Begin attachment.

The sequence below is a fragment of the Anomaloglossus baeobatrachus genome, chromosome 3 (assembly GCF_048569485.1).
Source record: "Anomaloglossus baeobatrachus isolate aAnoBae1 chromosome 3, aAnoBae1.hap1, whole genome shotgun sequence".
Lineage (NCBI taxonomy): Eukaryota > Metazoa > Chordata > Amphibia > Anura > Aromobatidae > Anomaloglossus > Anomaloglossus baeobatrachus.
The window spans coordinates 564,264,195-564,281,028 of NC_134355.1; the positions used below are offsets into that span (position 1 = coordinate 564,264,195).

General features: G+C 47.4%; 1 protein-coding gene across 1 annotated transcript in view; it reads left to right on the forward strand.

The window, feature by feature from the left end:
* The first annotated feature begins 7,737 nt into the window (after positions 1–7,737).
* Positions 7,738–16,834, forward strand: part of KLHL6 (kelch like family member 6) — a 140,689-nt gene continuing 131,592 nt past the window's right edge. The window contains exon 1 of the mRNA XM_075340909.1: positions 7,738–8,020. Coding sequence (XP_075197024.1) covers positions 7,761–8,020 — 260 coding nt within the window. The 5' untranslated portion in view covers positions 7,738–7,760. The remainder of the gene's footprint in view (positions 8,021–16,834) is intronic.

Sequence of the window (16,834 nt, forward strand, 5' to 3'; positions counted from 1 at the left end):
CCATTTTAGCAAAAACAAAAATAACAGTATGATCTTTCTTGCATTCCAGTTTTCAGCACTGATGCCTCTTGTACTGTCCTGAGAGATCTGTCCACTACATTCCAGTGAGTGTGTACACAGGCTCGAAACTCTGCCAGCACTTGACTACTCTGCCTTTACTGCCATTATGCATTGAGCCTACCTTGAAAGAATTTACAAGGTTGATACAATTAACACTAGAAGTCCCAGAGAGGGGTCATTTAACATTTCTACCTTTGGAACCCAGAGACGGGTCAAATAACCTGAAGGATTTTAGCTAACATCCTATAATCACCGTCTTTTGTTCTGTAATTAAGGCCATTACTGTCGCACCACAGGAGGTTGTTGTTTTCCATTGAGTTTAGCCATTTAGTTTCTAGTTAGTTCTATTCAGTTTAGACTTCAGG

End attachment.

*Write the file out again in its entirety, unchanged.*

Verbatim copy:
The sequence below is a fragment of the Anomaloglossus baeobatrachus genome, chromosome 3 (assembly GCF_048569485.1).
Source record: "Anomaloglossus baeobatrachus isolate aAnoBae1 chromosome 3, aAnoBae1.hap1, whole genome shotgun sequence".
Lineage (NCBI taxonomy): Eukaryota > Metazoa > Chordata > Amphibia > Anura > Aromobatidae > Anomaloglossus > Anomaloglossus baeobatrachus.
The window spans coordinates 564,264,195-564,281,028 of NC_134355.1; the positions used below are offsets into that span (position 1 = coordinate 564,264,195).

General features: G+C 47.4%; 1 protein-coding gene across 1 annotated transcript in view; it reads left to right on the forward strand.

The window, feature by feature from the left end:
* The first annotated feature begins 7,737 nt into the window (after positions 1–7,737).
* Positions 7,738–16,834, forward strand: part of KLHL6 (kelch like family member 6) — a 140,689-nt gene continuing 131,592 nt past the window's right edge. The window contains exon 1 of the mRNA XM_075340909.1: positions 7,738–8,020. Coding sequence (XP_075197024.1) covers positions 7,761–8,020 — 260 coding nt within the window. The 5' untranslated portion in view covers positions 7,738–7,760. The remainder of the gene's footprint in view (positions 8,021–16,834) is intronic.

Sequence of the window (16,834 nt, forward strand, 5' to 3'; positions counted from 1 at the left end):
CCATTTTAGCAAAAACAAAAATAACAGTATGATCTTTCTTGCATTCCAGTTTTCAGCACTGATGCCTCTTGTACTGTCCTGAGAGATCTGTCCACTACATTCCAGTGAGTGTGTACACAGGCTCGAAACTCTGCCAGCACTTGACTACTCTGCCTTTACTGCCATTATGCATTGAGCCTACCTTGAAAGAATTTACAAGGTTGATACAATTAACACTAGAAGTCCCAGAGAGGGGTCATTTAACATTTCTACCTTTGGAACCCAGAGACGGGTCAAATAACCTGAAGGATTTTAGCTAACATCCTATAATCACCGTCTTTTGTTCTGTAATTAAGGCCATTACTGTCGCACCACAGGAGGTTGTTGTTTTCCATTGAGTTTAGCCATTTAGTTTCTAGTTAGTTCTATTCAGTTTAGACTTCAGG